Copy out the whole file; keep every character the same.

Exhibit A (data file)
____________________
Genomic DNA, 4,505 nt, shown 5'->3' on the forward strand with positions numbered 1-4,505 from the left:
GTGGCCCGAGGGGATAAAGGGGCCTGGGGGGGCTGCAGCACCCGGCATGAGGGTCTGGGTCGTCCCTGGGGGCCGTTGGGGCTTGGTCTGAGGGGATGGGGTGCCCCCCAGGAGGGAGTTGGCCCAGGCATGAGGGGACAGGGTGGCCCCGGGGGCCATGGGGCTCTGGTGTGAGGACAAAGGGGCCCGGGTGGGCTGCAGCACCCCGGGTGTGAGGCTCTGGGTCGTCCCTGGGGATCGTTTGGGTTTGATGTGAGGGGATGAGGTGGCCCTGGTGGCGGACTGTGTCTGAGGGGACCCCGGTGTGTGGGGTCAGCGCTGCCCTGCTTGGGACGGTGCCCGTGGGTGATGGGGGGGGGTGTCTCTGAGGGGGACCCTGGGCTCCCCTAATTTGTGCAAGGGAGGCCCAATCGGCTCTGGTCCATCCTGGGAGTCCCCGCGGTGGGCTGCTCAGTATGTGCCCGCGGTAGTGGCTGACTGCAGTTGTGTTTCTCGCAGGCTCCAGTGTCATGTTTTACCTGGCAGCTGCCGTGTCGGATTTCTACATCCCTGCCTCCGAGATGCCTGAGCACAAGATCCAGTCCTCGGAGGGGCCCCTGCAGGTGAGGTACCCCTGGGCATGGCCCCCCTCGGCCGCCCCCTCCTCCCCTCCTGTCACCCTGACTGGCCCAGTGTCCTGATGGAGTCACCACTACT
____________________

Genomic DNA, 4,505 nt, shown 5'->3' on the forward strand with positions numbered 1-4,505 from the left:
GTGGCCCGAGGGGATAAAGGGGCCTGGGGGGGCTGCAGCACCCGGCATGAGGGTCTGGGTCGTCCCTGGGGGCCGTTGGGGCTTGGTCTGAGGGGATGGGGTGCCCCCCAGGAGGGAGTTGGCCCAGGCATGAGGGGACAGGGTGGCCCCGGGGGCCATGGGGCTCTGGTGTGAGGACAAAGGGGCCCGGGTGGGCTGCAGCACCCCGGGTGTGAGGCTCTGGGTCGTCCCTGGGGATCGTTTGGGTTTGATGTGAGGGGATGAGGTGGCCCTGGTGGCGGACTGTGTCTGAGGGGACCCCGGTGTGTGGGGTCAGCGCTGCCCTGCTTGGGACGGTGCCCGTGGGTGATGGGGGGGGGTGTCTCTGAGGGGGACCCTGGGCTCCCCTAATTTGTGCAAGGGAGGCCCAATCGGCTCTGGTCCATCCTGGGAGTCCCCGCGGTGGGCTGCTCAGTATGTGCCCGCGGTAGTGGCTGACTGCAGTTGTGTTTCTCGCAGGCTCCAGTGTCATGTTTTACCTGGCAGCTGCCGTGTCGGATTTCTACATCCCTGCCTCCGAGATGCCTGAGCACAAGATCCAGTCCTCGGAGGGGCCCCTGCAGGTGAGGTACCCCTGGGCATGGCCCCCCTCGGCCGCCCCCTCCTCCCCTCCTGTCACCCTGACTGGCCCAGTGTCCTGATGGAGTCACCACTACT